// How to survive two a days
It’s that time of the year again. Summer is coming to an end and September is right around the corner which means one thing… It’s almost football season and two-a-days are here.
If you are a fan of football you think of “Friday Night Lights” for High School football games and watching college football on Saturday and NFL games on Sunday.
Your entire weekend can completely revolve around football, if you want it to. But if you are an athlete right about now you are probably fearing fall camp and dreading the infamous “two-a-days.”
There has been a ton of controversy over these “hell weeks” that most football teams go through. From scorching summer temperatures, to dehydration, to mental/verbal abuse from coaches on players, these camps are highly scrutinized.
As important as two-a-days are, it is the coaches’ responsibility to prepare their athletes for this type of training. TrainHeroic wants to set your athletes up for success, so here are three secrets to surviving and thriving during “two-a-days.”
Lock down your Eating
Does it surprise you that nutrition is #1 on our list for surviving “two-a-days?” It shouldn’t as we have often strongly voiced our opinion on the importance of nutrition when it comes to your training.
It rings even more true when it comes to your double days because you have to recover from your first practice sufficiently to attack your second practice. If there is no recovery, you are doing yourself and your team a disservice and truly are at risk of injury.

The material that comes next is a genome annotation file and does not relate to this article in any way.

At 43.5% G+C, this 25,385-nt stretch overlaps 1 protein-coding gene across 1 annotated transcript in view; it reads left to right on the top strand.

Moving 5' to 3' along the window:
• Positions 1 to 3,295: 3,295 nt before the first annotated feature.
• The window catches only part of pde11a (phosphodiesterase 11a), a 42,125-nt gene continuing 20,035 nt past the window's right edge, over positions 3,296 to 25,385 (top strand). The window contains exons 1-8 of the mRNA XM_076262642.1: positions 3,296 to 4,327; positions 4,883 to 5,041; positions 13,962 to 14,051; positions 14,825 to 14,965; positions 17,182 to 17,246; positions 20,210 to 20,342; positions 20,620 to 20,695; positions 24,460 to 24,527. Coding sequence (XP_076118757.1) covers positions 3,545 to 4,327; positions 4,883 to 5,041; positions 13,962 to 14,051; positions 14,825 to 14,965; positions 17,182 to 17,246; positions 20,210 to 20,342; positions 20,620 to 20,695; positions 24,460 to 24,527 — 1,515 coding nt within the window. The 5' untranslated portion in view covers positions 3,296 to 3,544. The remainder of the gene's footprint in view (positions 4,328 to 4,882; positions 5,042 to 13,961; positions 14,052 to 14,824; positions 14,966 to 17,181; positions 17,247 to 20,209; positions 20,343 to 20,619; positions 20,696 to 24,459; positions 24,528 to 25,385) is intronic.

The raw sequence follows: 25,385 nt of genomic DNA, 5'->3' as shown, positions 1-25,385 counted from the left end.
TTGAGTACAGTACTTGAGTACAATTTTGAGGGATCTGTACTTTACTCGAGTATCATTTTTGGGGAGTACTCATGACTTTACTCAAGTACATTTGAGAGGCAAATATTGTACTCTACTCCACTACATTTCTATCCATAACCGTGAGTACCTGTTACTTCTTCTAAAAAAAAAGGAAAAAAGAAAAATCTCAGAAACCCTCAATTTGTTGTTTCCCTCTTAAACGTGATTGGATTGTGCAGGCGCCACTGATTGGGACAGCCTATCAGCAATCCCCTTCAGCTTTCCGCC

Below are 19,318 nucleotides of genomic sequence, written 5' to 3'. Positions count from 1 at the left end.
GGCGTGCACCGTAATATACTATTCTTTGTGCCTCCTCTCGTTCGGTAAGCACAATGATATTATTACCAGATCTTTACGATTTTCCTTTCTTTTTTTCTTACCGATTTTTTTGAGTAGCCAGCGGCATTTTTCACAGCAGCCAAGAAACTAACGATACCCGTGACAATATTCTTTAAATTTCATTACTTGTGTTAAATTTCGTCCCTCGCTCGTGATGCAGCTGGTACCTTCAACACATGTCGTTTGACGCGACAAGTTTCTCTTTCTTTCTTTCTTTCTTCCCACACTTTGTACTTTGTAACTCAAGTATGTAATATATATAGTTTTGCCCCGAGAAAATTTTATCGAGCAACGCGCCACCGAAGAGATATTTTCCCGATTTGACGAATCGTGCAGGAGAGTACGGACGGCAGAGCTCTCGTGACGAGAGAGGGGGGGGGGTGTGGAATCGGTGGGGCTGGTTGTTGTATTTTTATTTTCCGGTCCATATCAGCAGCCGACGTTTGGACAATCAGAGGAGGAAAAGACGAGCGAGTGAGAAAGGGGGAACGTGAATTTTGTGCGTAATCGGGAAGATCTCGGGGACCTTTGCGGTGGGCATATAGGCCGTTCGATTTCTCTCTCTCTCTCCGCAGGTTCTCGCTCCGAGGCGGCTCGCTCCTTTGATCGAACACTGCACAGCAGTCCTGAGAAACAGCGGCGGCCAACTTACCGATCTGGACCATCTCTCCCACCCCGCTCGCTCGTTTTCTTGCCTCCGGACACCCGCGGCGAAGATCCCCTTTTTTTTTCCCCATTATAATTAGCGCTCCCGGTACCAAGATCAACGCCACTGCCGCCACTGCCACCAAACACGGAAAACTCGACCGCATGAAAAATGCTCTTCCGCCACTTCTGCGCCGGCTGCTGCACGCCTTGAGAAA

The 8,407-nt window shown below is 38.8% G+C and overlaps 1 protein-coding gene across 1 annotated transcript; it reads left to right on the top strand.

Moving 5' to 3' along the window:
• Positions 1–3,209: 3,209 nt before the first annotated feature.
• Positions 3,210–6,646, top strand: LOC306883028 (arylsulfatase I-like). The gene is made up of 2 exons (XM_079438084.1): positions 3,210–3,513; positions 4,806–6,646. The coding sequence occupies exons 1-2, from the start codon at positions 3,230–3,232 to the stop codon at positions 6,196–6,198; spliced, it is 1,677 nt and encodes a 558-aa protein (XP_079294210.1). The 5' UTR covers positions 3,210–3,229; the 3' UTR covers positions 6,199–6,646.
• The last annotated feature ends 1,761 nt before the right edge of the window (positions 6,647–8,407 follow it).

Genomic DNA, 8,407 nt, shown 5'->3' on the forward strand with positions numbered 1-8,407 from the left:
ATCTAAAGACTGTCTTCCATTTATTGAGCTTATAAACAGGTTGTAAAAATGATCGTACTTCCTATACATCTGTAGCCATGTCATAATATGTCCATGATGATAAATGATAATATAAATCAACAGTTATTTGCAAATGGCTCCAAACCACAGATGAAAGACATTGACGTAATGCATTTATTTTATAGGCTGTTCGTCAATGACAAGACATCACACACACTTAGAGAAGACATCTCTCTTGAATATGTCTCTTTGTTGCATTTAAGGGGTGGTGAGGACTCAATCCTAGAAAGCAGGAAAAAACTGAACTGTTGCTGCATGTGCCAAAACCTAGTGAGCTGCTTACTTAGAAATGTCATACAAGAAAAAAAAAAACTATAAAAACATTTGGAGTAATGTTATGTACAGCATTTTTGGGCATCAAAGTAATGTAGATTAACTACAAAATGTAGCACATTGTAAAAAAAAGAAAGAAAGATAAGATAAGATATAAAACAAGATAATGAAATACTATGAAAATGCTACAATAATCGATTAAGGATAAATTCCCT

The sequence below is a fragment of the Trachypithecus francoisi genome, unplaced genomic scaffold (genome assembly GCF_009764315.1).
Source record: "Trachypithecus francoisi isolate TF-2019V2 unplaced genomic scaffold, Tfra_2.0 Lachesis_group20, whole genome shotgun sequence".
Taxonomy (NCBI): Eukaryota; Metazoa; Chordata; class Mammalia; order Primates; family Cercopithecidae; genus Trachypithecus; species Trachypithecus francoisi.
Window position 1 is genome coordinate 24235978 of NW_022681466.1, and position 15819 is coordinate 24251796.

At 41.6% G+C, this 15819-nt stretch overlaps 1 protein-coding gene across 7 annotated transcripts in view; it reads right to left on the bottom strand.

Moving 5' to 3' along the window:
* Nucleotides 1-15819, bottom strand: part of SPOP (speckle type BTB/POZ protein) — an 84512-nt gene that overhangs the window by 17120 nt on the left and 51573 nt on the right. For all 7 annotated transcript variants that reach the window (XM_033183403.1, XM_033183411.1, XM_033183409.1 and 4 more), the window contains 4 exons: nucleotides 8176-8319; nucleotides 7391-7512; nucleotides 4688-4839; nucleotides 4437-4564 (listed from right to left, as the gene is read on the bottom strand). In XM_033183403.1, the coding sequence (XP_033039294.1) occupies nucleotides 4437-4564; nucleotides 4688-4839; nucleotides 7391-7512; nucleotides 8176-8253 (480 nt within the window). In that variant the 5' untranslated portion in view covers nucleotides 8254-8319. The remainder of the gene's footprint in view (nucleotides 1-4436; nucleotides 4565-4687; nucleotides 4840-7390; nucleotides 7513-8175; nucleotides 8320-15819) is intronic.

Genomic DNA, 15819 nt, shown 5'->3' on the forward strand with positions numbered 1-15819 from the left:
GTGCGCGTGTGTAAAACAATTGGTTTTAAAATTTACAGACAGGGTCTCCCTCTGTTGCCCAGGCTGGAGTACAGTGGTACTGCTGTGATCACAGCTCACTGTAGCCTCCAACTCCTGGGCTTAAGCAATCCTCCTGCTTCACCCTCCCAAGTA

Make sure you are eating a well-balanced breakfast (all macro-nutrients: proteins, carbs, and fats) in a timely fashion before your first practice. You want to leave yourself ample amount of time to digest your breakfast so that you can use those nutrients for your performance. The last thing you want is to see your breakfast on the football field after taking your first couple steps during the warm-up.
An ideal scenario would be to eat your breakfast no later than 90 minutes before your practice, so if your practice is at 9am you need to be able to get up early enough and be finished by 7:30am. If it is important enough to you, which it should be, then you will get up!
For the meal, I suggest a 3-egg omelet with plenty of veggies and meats (my favorite is spinach, bell peppers, and onions with turkey) and covered in salsa and avocado. I would also recommend eating some starchy carbs (think sweet potato or white rice) to provide you with some energy for your long day ahead.
In between practices you need to re-fuel and re-fuel fast! Again, we’re thinking all your macro-nutrients. Hopefully you have packed a lunch with your meats, veggies, fruits, and nuts handy but if you don’t this is a perfect time for a protein/recovery shake.
You will need to re-fuel your body again after the second practice with a large dinner with plenty of carbs. Think sweet potatoes, white rice, red potatoes, and some kind of mix of lean meats with lots of vegetables and fruits.
At night, eat until you are full and maybe a little extra. Not only will this help you for your recovery tomorrow but this will help put your body to sleep as you feel well-fed.
During this time of two-a-days I highly recommend you start crushing sweet potatoes, they are an athlete’s best friend for performance and recovery. Sweet potatoes are high in carbohydrates that are needed during exercise; 1 cup contains 41 grams of carbs, mainly consisting of glucose, which is the primary fuel for your muscles.